The day begins with me going downstairs to get Bear out of bed and out for a walk. If Bear did not signal in the middle of the night, then this is my first trip down. If he signaled at some point in the middle of the night, then it could be up to my sixth trip down: one to go down and realize the kit is upstairs, two to bring the kit down and realize there are no strips in the kit, three to bring the strips down and test, fourth to bring down a juice box for Maggie or Dec, fifth to bring down a scrap of hot dog for Bear, and the sixth to come down to take Bear for a walk.
On school mornings Bear is still in bed snoring away. The only change for a weekend is that I am snoring upstairs, and Bear is barking downstairs. Up and out of bed, stretch and scratch, and we are on our way to the park to throw the ball. Along the way there will be anywhere from one to four poops, depending on how much bread was left in the bag that Bear ate yesterday.
Back at home Bear gets fed and finds a cozy spot on the couch to wait for Declan to wake up. The couch spot is abandoned briefly after Heather and I are done getting ready, before the kids are up, to check to see if there is any cat-food left out. Then back to the couch. The kids saunter upstairs and each has to be greeted. And Bear may signal solely on the presence of the kit coming out to check blood sugar. The success rate on these signals, as you can imagine, is quite low. But there are times when Bear signals and either Maggie or Declan are still downstairs and they are low.
Heather leaves. I leave. And then the kids walk around the house and make sure there are no less than 15 lights turned on. Maggie and Fiona leave either together or separate. And then it is just Declan and Bear for a solid hour. I cannot confirm this, but from the pattern established this week, I believe Declan leaves the ice cream out on the counter after eating a few bites and then makes sure there is a loaf of bread in the pantry within chomping reach of Bear’s snout.
After Declan leaves then it is serious couch time. But first Bear must tour the house for any treasures within reach. This is when he finds the carton of half eaten and half melted ice cream, and the half to three-quarters of a loaf of Dave’s Killer Bread. Not sure if he takes them one at a time, but the treats are consumed int he TV room, where I find a ripped apart ice-cream carton, and torn plastic bag that used to hold the bread.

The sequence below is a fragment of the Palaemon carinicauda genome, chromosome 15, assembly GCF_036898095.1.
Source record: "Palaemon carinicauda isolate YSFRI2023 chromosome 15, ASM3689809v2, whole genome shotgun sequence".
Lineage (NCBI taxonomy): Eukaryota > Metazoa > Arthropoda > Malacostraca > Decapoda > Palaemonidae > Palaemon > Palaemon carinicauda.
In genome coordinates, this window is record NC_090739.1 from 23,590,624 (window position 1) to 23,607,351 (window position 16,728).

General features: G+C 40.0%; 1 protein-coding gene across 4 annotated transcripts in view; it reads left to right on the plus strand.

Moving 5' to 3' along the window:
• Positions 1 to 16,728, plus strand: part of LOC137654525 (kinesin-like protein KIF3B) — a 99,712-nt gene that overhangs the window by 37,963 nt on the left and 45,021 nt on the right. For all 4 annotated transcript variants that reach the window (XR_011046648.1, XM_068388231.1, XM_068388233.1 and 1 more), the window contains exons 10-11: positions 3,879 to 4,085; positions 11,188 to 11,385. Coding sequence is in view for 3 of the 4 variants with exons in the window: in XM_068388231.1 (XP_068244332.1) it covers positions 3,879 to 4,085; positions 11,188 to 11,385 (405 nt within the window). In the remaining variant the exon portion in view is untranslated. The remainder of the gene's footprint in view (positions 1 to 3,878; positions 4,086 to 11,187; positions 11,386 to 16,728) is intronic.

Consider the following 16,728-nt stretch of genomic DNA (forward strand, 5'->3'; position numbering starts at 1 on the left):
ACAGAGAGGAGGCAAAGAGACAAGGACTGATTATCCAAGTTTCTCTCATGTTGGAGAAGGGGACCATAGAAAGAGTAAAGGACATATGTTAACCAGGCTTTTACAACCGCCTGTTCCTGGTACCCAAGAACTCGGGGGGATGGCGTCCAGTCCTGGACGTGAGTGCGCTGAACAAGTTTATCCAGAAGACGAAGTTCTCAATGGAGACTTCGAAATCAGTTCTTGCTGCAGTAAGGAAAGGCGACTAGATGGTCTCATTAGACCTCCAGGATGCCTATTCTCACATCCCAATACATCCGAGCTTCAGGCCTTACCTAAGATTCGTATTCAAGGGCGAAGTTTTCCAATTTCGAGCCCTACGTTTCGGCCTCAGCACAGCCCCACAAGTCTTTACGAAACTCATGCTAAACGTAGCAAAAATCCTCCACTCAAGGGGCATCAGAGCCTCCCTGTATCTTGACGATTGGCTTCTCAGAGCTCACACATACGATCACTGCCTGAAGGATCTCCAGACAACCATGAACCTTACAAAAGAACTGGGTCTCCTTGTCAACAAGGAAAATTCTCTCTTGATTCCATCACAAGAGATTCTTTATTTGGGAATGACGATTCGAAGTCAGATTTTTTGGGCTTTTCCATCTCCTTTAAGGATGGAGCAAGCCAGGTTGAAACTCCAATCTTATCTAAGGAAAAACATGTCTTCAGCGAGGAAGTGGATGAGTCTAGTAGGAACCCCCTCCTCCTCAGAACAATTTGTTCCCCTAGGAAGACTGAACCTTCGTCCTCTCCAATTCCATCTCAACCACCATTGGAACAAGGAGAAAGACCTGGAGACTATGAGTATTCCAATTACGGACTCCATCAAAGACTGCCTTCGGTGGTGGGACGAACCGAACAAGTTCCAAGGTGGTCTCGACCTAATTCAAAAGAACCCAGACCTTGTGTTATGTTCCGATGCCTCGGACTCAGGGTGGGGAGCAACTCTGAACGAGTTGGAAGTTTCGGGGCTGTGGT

And then it is off to the couch to help digest. We have had friends say they come by the house to drop something off, or see if anyone is home, and Bear is splayed out on the couch. They knock on the door and Bear doesn’t move. They knock again, checking to see if he is still alive. Bear slowly turns to see who is at the door before turning back to his nap. And after the ice cream and bread any of us could use a solid four hour nap.
A couple of days a week the nap is interrupted by Grandma Estelle coming over to take Bear for a walk. I believe this is the best part of the day second only to Declan coming home. After the walk Grandma makes some coffee and maybe makes a sandwich. She reinforces some good habits for Bear, tossing extra meat or cheese his way and Mimi’s way while she makes her meal.
Back home and back to the couch to wait for Fiona to come home and turn on a few more lights. Eventually everyone gets back home. When I get home I do a quick tour of the house to not only take inventory of what Bear ate from the kitchen, but also to turn off all the lights. I grew up during the energy crisis in the 70s and am conditioned to turn things off if they are not being used.
As each person comes home Bear finds a sock, or a shoe, or a towel, or anything from the floor to carry over to the person and greet them. There might be an occasional low-blood sugar to signal for, but Bear must always first greet the new people with something in his mouth.